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Unformatted text preview: 1. Constant: Include it but don't rely on it. No constant can violate assumption that error terms have zero mean, so leave it in even if it is not significant. Don't rely on constant for analysis or inference because: contains mean effects of marginal variables not included in regression, so its function as a locator for the equation as a whole interferes with its analysis the intercepts often lie outside the range of sample data, and very far from means, so estimates are less reliable. Due to TSS can be lower than RSS, R can be negative when sample mean explains more of the variation of Y If population intercept is not zero, the estimators without intercept will be biased. The coefficients tend to be larger than true value. 2. Alternative functional forms So far we have dealt with only linear functional form for out regression analysis. Multiple linear regressions may be appropriate in many types of econometric analyses. However, there are situations when it is more appropriate to choose other than linear functional form for regression analysis. If functional form is wrong: bad predictions from out of sample large forecasting errors incorrect inferences about coefficients within the sample 9 8 7 6 5 4 3 2 1 100 80 60 40 20 EDU WAGE Scatterplot of WAGE vs EDU 9 8 7 6 5 4 3 2 1 100 80 60 40 20 EDU WAGE Scatterplot of WAGE vs EDU 1) Linear Coefficient interpretation: Change in Y from a 1-unit change in X. Economists like elasticity. 1 i i i Y X = + + Elasticity = i i X Y X Y = 1 i i X Y 2) logarithmic Functional Forms logarithmic Functional Forms logarithmic Functional Forms logarithmic Functional Forms The production function of an industry may have the following form ( which is called Cobb-Douglas type production function): 2 1 L K Q = , (1) where Q is output, K is capital, and L is labor. The parameters 2 1 and , , are unknown and need to be estimated using econometric technique to make to analyze and predict the performance of the industry. be estimated using econometric technique to make to analyze and predict the performance of the industry....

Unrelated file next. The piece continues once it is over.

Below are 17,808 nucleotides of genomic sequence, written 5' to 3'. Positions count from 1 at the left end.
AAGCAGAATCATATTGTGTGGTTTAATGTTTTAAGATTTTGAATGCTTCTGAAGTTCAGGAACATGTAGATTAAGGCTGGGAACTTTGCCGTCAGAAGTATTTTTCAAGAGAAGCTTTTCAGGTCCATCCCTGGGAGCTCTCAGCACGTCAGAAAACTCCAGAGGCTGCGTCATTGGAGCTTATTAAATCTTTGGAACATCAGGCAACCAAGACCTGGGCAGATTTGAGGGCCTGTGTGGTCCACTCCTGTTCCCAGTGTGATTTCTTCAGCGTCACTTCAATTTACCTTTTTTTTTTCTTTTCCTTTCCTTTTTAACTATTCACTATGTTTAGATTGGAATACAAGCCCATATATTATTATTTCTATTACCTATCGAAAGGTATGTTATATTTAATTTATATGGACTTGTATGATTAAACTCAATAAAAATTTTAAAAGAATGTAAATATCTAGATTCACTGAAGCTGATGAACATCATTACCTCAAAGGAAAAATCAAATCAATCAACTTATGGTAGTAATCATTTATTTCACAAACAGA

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- Spring '11